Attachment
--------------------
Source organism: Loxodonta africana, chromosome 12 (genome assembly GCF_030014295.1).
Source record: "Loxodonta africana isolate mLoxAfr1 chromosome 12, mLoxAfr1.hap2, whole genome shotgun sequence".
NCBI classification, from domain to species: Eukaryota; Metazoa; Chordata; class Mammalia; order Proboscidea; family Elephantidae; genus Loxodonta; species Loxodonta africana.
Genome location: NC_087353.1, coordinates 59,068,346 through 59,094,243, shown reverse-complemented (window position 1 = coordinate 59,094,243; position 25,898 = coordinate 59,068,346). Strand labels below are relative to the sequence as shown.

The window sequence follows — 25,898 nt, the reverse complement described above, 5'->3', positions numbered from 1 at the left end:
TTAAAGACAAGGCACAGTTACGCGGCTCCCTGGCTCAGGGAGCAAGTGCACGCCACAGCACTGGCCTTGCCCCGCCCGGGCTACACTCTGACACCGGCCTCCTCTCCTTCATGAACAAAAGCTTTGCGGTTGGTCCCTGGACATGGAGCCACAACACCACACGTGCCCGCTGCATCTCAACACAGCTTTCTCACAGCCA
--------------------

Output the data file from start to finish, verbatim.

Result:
Source organism: Loxodonta africana, chromosome 12 (genome assembly GCF_030014295.1).
Source record: "Loxodonta africana isolate mLoxAfr1 chromosome 12, mLoxAfr1.hap2, whole genome shotgun sequence".
NCBI classification, from domain to species: Eukaryota; Metazoa; Chordata; class Mammalia; order Proboscidea; family Elephantidae; genus Loxodonta; species Loxodonta africana.
Genome location: NC_087353.1, coordinates 59,068,346 through 59,094,243, shown reverse-complemented (window position 1 = coordinate 59,094,243; position 25,898 = coordinate 59,068,346). Strand labels below are relative to the sequence as shown.

The window sequence follows — 25,898 nt, the reverse complement described above, 5'->3', positions numbered from 1 at the left end:
TTAAAGACAAGGCACAGTTACGCGGCTCCCTGGCTCAGGGAGCAAGTGCACGCCACAGCACTGGCCTTGCCCCGCCCGGGCTACACTCTGACACCGGCCTCCTCTCCTTCATGAACAAAAGCTTTGCGGTTGGTCCCTGGACATGGAGCCACAACACCACACGTGCCCGCTGCATCTCAACACAGCTTTCTCACAGCCA